Propaganda at it's worst. A "report" put together by representatives of the gas producers was always going to say that the industry knows what it's doing, has systems to control drilling practices and that the customers determine the pricing. Absolute garbage. APPEA members are holding back the gas so they can 1)pressure Government to allow access to CSG and 2) keep the prices high for international and domestic customers. The Australian Government is allowing these APPEA members to charge us all whatever they want for NG and LPG. Not only are we selling the farms, but also polluting our unique underground Artesian Basin.
Hayrick | Wednesday, January 15, 2014, 11:51 AM
No mention of all the extra tax revenue the Government (people of Australia) are going to get from the PROFITS accruing from the extortionate (highest) international price model (or oil/gas BTU model) that ignores USA prices - ah well!... maybe there isn't any profit for us poor landowners.. suckers? (as that is to be exported too).
Bert Stahr | Thursday, January 16, 2014, 7:56 AM
Without energy everything stops. Here in Australia we have various groups of protesters who want to stop all mining and forestry industries. They also want to stop manufacturing as it also pollutes. Not much left is there? However all is not lost. Australia has a new & fast emerging industry---PROTESING. Save the bubonic rat!!!!!!!
Hayrick | Thursday, January 16, 2014, 1:12 PM
Bert don't get upset, we still live in a civil society , although the monopolies might not like it. Why should we suffer extortion if there is no benefit to our society. No sane person is against development but not rape and pillage that benefits only those sanctioned by perverted laws that are used to obtain "legalized plunder" for any group, that the law is turned against the only things that matter to human beings (life, liberty, and property) must be wrong surely. it is all a balancing act that should be resolved by informed debate - not mining 'right' or 'collateral' environmental destruction. We all need to live and hopefully enjoy justice - in Australia we stumble along, nothing is perfect or as simple as a Daily Telegraph headline.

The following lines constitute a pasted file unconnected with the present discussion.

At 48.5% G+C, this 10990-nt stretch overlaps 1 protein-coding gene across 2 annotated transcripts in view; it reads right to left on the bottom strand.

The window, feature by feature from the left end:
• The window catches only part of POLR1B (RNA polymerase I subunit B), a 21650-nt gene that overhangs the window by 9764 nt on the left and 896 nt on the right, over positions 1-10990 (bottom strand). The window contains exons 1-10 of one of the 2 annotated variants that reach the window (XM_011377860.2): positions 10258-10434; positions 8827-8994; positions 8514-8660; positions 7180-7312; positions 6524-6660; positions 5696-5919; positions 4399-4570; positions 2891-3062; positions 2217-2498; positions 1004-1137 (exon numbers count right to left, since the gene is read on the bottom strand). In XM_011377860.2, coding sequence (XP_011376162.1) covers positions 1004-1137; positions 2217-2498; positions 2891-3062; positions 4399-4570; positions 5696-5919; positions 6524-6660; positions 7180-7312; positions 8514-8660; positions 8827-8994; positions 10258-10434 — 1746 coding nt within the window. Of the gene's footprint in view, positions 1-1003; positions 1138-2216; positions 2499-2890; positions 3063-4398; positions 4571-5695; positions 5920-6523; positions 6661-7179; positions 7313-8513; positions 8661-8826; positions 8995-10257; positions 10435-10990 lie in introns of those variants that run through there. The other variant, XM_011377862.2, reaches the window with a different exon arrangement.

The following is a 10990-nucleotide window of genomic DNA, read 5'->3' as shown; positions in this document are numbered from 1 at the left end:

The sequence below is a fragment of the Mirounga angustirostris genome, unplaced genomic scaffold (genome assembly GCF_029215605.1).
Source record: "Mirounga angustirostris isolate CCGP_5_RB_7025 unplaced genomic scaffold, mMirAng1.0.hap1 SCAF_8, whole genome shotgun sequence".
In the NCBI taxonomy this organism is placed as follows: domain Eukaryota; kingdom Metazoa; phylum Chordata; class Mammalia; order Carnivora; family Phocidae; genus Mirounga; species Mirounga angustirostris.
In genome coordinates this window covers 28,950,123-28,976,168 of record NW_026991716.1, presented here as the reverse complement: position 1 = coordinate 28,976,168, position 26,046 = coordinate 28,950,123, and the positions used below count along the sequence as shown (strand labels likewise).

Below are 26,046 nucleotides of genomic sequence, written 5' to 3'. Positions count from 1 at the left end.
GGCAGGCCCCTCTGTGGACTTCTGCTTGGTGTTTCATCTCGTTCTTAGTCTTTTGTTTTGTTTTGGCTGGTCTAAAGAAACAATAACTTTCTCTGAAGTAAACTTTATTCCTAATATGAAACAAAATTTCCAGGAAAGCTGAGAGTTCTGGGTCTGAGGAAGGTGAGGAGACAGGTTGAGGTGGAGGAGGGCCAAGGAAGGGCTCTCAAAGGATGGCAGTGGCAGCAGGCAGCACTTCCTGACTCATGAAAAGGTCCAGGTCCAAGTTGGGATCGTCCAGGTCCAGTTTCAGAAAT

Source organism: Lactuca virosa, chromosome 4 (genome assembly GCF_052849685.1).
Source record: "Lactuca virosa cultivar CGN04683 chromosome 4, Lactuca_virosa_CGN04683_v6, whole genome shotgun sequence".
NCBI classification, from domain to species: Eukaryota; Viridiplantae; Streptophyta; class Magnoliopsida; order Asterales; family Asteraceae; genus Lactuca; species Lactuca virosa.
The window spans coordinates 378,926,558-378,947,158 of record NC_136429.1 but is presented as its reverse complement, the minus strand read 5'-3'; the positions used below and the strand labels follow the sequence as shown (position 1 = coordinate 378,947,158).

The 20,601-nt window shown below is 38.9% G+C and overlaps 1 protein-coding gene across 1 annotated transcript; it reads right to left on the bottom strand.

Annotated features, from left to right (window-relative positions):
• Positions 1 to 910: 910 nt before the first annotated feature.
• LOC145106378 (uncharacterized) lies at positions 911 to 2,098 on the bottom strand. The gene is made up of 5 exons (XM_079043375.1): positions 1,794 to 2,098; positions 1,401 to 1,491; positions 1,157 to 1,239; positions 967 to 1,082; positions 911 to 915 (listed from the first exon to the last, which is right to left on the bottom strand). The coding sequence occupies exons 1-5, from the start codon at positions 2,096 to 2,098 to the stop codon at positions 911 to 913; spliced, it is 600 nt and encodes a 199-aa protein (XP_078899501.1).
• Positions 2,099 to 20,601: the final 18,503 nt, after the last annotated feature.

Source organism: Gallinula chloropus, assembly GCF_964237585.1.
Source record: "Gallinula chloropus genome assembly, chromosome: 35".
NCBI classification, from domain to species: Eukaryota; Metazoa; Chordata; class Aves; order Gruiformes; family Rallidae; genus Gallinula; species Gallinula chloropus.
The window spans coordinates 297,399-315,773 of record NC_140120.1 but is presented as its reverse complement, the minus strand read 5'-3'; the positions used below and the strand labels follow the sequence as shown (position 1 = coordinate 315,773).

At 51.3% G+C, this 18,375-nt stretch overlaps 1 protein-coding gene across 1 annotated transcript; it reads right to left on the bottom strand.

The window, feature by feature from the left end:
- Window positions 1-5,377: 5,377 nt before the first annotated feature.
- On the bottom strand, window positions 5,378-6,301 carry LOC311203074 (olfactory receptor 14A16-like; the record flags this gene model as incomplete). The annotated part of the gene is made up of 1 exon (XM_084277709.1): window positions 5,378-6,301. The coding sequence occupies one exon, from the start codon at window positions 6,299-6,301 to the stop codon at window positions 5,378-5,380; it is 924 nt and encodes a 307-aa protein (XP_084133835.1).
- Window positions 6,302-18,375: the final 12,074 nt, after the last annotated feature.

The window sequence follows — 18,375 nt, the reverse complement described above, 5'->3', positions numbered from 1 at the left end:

Goldie | Sunday, January 19, 2014, 2:07 PM
Why no reservation of gas for domestic consumption and at a discounted price? Why is it that the majority of Australians get nothing from the vast resource reserves this country has. If all this is so a handful of workers can get large wages and governments get a few dollars in tax whilst multinationals take the rest then I think the wider population is being short changed. Cheaper gas for industry and consumers would mean we all get something which is not unreasonable unless of course you talk to industry types and hard headed economists who think we live in a fair world where no one else helps their own people.
Hayrick | Monday, January 20, 2014, 12:12 PM
Full support Goldie, it seems that our politicians are descended from a long line of carpetbaggers. That is the way we do business. The 'Government gas market study' is quite revealing on the potential for us all to get screwed (actually make that present tense). The QLD gas hubs overestimated the flow of gas, they don't suffer, NSW gas supply is purloined, the public is scared by stories of shortage and the gas price goes up to reward the developer/suppliers - a neat scam so International investors (and QLD) do not suffer a shortfall. The study predicts that within 5 years over 80% of our gas will be shipped offshore and you can bet that will increase if the market demands. Yes, gas development costs will go up as supply gets tighter but you have to ask who benefits from the easy finds (the low hanging fruit). Other Countries demand a slice, who gets the pay-off here, you have to wonder? Of course development costs are expensive in Australia, perhaps more expensive than they should be so that losses can be brought to book (and tax deduction) whilst profits are exported via overseas structured wholesale agreements as part of myriad of company structures that eventually retails the gas by Bermuda or Liechtenstein owned entities. Not to mention the variability of gas pressure, unaccountable pipeline and shipping losses, contamination, BTU averaging and gas bleed - hmmm! So many ways to skin a cat?